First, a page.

|Publication number||US5551400 A|
|Application number||US 08/573,900|
|Publication date||Sep 3, 1996|
|Filing date||Dec 18, 1995|
|Priority date||Nov 18, 1993|
|Also published as||DE69424125D1, DE69424125T2, EP0654602A1, EP0654602B1|
|Publication number||08573900, 573900, US 5551400 A, US 5551400A, US-A-5551400, US5551400 A, US5551400A|
|Inventors||Peter C. Rice, Anthony L. Franchitto, Jingming J. Shen|
|Original Assignee||Siemens Automotive L.P.|
|Export Citation||BiBTeX, EndNote, RefMan|
|Patent Citations (9), Referenced by (43), Classifications (8), Legal Events (4)|
|External Links: USPTO, USPTO Assignment, Espacenet|
This is a continuation of application Ser. No. 08/154,317 filed on Nov. 18, 1993 now abandoned.
This invention relates to fuel-injectors for internal combustion engines, particularly fuel injectors having air-assist nozzles for enhancing atomization of fuel as it is being injected.
In some engines requiring air-assisted fuel injectors, the injectors are mounted in an air-assist manifold that serves all injectors. In other engines, assist air may be fed to each injector through its own tube. In both, there is a need for adaptation to the engine so that leakage is avoided.
A number of patents disclose various forms of individual adapters for individually mounting an air-assist type fuel injector on an engine. For example, please refer to U.S. Pat. No. 5,218,943. One known adapter comprises a metal receptacle for receiving the nozzle end of a fuel injector and a metal tube that is joined by a process such as brazing, welding, etc. to a hole in the sidewall of the receptacle for communicating assist air to an axially sealed zone inside the receptacle surrounding assist air entrances of the air-assist nozzle.
While the use of metal pads in an adapter may be acceptable, care must be taken during the fabrication process to guard against the creation of sharp edges, burrs, weld spatter, etc., which may have the potential for damaging seals that are necessary in order to provide proper sealing of the injector to the adapter and of the adapter to the engine. Likewise, care must be exercised to assure compliance with the typically tight tolerances that are involved in fitting to an injector and to an engine. Naturally, these measures may be reasonably anticipated to add to the cost of the adapter and its installation. Avoidance of these measures is apt to make an air-assist fuel injection system more competitive.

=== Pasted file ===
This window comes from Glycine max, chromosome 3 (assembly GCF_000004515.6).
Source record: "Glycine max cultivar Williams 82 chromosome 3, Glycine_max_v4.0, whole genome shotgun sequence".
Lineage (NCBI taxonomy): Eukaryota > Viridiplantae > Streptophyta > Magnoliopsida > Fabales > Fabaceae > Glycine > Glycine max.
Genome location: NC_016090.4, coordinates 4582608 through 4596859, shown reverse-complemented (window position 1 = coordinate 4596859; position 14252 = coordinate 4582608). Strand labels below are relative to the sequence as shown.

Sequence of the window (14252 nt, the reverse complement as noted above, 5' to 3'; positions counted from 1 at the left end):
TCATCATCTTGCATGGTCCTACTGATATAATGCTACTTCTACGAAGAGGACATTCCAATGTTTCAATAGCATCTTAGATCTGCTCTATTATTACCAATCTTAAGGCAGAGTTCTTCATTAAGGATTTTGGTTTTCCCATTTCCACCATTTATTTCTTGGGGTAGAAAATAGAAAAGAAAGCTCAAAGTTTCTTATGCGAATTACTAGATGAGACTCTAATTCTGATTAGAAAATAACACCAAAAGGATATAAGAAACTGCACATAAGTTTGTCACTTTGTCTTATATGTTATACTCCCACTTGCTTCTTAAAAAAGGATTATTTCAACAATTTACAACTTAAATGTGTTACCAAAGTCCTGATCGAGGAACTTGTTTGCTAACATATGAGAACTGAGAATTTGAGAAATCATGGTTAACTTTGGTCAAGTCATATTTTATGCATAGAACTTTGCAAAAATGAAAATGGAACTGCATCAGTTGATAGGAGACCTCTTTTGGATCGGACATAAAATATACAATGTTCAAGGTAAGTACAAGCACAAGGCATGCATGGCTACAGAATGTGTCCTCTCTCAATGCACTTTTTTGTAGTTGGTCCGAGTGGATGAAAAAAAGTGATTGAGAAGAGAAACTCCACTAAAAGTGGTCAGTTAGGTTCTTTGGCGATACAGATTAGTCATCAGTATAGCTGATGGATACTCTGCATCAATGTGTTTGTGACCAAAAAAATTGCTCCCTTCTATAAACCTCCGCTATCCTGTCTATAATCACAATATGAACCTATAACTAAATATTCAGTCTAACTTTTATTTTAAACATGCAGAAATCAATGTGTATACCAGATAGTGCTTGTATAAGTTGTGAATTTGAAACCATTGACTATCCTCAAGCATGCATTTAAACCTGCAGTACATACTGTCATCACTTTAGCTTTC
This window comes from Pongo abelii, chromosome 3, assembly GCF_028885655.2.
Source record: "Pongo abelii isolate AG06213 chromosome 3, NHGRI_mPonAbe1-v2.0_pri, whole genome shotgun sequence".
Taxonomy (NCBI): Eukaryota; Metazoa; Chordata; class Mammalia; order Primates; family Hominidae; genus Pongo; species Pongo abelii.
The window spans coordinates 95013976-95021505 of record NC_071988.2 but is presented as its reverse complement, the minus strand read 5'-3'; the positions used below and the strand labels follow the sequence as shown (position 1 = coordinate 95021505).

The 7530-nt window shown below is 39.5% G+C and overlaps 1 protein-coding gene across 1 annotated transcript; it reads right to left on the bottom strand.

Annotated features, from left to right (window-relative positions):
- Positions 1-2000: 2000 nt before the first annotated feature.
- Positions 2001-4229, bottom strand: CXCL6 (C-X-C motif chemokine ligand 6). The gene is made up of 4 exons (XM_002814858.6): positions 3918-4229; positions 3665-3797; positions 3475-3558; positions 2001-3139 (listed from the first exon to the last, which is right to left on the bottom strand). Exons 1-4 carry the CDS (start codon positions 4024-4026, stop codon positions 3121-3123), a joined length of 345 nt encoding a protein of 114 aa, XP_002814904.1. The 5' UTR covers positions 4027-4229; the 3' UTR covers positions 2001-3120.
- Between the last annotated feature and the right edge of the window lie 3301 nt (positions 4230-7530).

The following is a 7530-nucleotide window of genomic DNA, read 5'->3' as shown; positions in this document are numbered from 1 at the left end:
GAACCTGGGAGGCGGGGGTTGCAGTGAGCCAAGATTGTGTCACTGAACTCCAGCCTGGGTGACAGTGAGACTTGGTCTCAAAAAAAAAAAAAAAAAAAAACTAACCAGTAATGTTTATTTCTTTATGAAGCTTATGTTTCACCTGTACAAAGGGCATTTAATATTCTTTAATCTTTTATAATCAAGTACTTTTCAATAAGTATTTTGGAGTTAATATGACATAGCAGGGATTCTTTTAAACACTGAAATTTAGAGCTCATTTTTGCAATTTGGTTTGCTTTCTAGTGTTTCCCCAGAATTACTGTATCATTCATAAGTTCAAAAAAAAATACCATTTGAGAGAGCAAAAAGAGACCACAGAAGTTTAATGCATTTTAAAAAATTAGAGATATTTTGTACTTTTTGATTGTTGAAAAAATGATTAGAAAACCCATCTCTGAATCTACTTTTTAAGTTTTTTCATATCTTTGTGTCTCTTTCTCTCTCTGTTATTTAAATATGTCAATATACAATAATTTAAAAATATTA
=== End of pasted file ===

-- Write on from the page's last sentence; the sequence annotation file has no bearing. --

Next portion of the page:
Development of a fuel injection system for an engine may involve substitution of parts in order to arrive at the best possible combination. The ability to quickly and conveniently make substitutions of fuel injector system components should contribute to a decrease in the development time and should enhance the ability to substitute fuel injector system components at anytime, such as after the engine has gone into service.
Briefly, the invention involves the creation of an adapter for adapting an air assist nozzle of a fuel injector to an engine by using a molding process like injection molding to create a one-piece molded plastic adapter. The resultant adapter possesses certain structural features not found in earlier adapters. One important feature is the snap-on, snap-off attachment of the adapter to an air-assist fuel injector. This feature is provided by integrally formed catches. The use of plastic injection molding also offers the potential for avoiding sharp edges, burrs, etc. Because the adapter is one-piece, it does not have to be fabricated by joining several individual components together.
The foregoing features, advantages, and benefits of the invention, along with additional ones will be seen in the ensuing description and claims which are accompanied by a drawing that shows a presently preferred embodiment of the invention according to the best mode presently contemplated for carrying out the invention.